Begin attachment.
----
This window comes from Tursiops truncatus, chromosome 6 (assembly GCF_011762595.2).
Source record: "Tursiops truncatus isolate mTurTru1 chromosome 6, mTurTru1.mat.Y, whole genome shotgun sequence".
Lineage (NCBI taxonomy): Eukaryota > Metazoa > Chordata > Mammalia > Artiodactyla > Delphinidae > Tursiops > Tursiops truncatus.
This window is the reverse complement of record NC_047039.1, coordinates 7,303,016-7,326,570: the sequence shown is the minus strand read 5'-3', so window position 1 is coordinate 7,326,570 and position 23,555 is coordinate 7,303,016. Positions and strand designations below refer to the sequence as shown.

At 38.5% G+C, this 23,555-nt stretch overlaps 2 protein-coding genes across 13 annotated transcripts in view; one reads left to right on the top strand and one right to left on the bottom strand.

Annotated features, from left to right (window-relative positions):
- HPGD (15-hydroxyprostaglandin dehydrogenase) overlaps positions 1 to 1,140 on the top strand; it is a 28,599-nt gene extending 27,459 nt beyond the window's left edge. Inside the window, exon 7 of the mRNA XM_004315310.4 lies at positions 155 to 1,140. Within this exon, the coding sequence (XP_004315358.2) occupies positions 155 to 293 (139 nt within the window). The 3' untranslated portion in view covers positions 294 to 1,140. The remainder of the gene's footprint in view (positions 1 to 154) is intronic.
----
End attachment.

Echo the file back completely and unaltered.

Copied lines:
This window comes from Tursiops truncatus, chromosome 6 (assembly GCF_011762595.2).
Source record: "Tursiops truncatus isolate mTurTru1 chromosome 6, mTurTru1.mat.Y, whole genome shotgun sequence".
Lineage (NCBI taxonomy): Eukaryota > Metazoa > Chordata > Mammalia > Artiodactyla > Delphinidae > Tursiops > Tursiops truncatus.
This window is the reverse complement of record NC_047039.1, coordinates 7,303,016-7,326,570: the sequence shown is the minus strand read 5'-3', so window position 1 is coordinate 7,326,570 and position 23,555 is coordinate 7,303,016. Positions and strand designations below refer to the sequence as shown.

At 38.5% G+C, this 23,555-nt stretch overlaps 2 protein-coding genes across 13 annotated transcripts in view; one reads left to right on the top strand and one right to left on the bottom strand.

Annotated features, from left to right (window-relative positions):
- HPGD (15-hydroxyprostaglandin dehydrogenase) overlaps positions 1 to 1,140 on the top strand; it is a 28,599-nt gene extending 27,459 nt beyond the window's left edge. Inside the window, exon 7 of the mRNA XM_004315310.4 lies at positions 155 to 1,140. Within this exon, the coding sequence (XP_004315358.2) occupies positions 155 to 293 (139 nt within the window). The 3' untranslated portion in view covers positions 294 to 1,140. The remainder of the gene's footprint in view (positions 1 to 154) is intronic.